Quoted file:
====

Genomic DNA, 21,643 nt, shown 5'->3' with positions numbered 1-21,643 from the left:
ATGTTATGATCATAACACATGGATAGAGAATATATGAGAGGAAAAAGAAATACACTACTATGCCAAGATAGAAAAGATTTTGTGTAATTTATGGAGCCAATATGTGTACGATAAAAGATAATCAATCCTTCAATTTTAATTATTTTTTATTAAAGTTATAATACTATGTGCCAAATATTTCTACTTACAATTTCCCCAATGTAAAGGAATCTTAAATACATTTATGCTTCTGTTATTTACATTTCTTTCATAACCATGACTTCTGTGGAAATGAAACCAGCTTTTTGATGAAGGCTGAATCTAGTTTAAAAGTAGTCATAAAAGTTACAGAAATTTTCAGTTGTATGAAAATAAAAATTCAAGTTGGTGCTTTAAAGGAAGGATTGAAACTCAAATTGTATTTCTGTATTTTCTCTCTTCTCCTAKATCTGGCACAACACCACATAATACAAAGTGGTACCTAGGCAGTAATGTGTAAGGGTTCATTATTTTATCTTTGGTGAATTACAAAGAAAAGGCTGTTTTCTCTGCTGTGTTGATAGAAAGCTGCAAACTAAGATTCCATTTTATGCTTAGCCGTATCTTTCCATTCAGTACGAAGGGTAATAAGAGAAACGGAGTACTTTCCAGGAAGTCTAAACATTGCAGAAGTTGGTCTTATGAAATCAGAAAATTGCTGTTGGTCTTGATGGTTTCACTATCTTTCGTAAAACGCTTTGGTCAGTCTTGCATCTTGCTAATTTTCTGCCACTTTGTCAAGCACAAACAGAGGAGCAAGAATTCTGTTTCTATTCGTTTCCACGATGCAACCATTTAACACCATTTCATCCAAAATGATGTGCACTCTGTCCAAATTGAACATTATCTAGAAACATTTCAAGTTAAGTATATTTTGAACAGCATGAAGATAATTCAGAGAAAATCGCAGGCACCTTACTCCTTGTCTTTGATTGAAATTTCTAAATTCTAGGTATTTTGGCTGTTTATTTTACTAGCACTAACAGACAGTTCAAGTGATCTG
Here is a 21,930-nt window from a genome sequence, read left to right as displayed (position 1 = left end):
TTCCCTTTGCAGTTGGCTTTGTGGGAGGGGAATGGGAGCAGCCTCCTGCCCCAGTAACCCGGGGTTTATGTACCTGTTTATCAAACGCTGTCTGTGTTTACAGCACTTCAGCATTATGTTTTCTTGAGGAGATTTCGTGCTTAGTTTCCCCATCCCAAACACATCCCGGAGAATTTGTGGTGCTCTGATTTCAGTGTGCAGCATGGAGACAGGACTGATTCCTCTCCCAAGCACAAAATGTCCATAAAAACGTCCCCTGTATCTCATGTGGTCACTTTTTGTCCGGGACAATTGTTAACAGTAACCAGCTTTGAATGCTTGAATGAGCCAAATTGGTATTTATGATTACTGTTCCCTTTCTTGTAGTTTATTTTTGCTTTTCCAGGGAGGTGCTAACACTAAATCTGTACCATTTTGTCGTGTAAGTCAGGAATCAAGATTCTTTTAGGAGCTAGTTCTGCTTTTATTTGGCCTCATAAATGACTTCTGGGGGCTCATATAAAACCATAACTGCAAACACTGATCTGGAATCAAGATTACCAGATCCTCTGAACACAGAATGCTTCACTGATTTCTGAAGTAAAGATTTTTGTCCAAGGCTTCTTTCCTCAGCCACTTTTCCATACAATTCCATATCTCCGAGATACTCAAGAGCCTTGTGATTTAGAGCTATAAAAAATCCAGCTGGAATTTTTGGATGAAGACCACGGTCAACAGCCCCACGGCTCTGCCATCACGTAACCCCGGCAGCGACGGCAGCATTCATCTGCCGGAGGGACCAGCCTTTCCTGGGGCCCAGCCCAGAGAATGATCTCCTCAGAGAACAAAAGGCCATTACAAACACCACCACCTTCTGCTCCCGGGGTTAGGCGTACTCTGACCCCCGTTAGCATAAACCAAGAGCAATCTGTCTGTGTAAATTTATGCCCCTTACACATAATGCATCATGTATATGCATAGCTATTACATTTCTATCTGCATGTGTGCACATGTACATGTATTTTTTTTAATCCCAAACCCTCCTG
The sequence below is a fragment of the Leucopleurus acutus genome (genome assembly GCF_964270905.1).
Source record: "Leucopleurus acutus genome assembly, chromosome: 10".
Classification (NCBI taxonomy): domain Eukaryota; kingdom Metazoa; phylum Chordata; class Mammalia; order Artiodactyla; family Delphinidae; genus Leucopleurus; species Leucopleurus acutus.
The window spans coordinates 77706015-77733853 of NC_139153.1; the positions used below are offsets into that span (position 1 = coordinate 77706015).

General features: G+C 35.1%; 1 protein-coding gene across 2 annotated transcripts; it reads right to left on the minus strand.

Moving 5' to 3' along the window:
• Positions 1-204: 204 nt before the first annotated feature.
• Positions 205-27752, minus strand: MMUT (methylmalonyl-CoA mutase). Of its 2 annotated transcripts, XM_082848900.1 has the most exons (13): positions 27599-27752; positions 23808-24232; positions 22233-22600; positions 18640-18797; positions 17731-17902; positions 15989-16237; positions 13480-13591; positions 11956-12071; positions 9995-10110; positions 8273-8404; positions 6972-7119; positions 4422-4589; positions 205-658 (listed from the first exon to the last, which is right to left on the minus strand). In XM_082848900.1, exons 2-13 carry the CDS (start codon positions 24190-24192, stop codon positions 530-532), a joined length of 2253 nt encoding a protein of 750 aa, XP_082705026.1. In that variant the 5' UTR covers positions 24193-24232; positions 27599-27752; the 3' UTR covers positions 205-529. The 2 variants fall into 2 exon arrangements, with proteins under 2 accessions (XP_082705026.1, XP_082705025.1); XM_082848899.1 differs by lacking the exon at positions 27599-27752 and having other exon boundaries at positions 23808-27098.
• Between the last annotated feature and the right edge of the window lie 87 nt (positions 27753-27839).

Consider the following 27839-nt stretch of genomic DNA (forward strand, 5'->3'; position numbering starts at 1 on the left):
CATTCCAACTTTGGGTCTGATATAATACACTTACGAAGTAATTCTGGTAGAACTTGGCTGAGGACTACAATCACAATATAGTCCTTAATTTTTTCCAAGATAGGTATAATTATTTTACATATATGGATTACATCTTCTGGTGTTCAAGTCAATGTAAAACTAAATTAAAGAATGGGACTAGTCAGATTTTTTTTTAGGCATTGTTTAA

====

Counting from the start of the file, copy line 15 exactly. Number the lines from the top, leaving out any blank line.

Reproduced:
CATTCCAACTTTGGGTCTGATATAATACACTTACGAAGTAATTCTGGTAGAACTTGGCTGAGGACTACAATCACAATATAGTCCTTAATTTTTTCCAAGATAGGTATAATTATTTTACATATATGGATTACATCTTCTGGTGTTCAAGTCAATGTAAAACTAAATTAAAGAATGGGACTAGTCAGATTTTTTTTTAGGCATTGTTTAA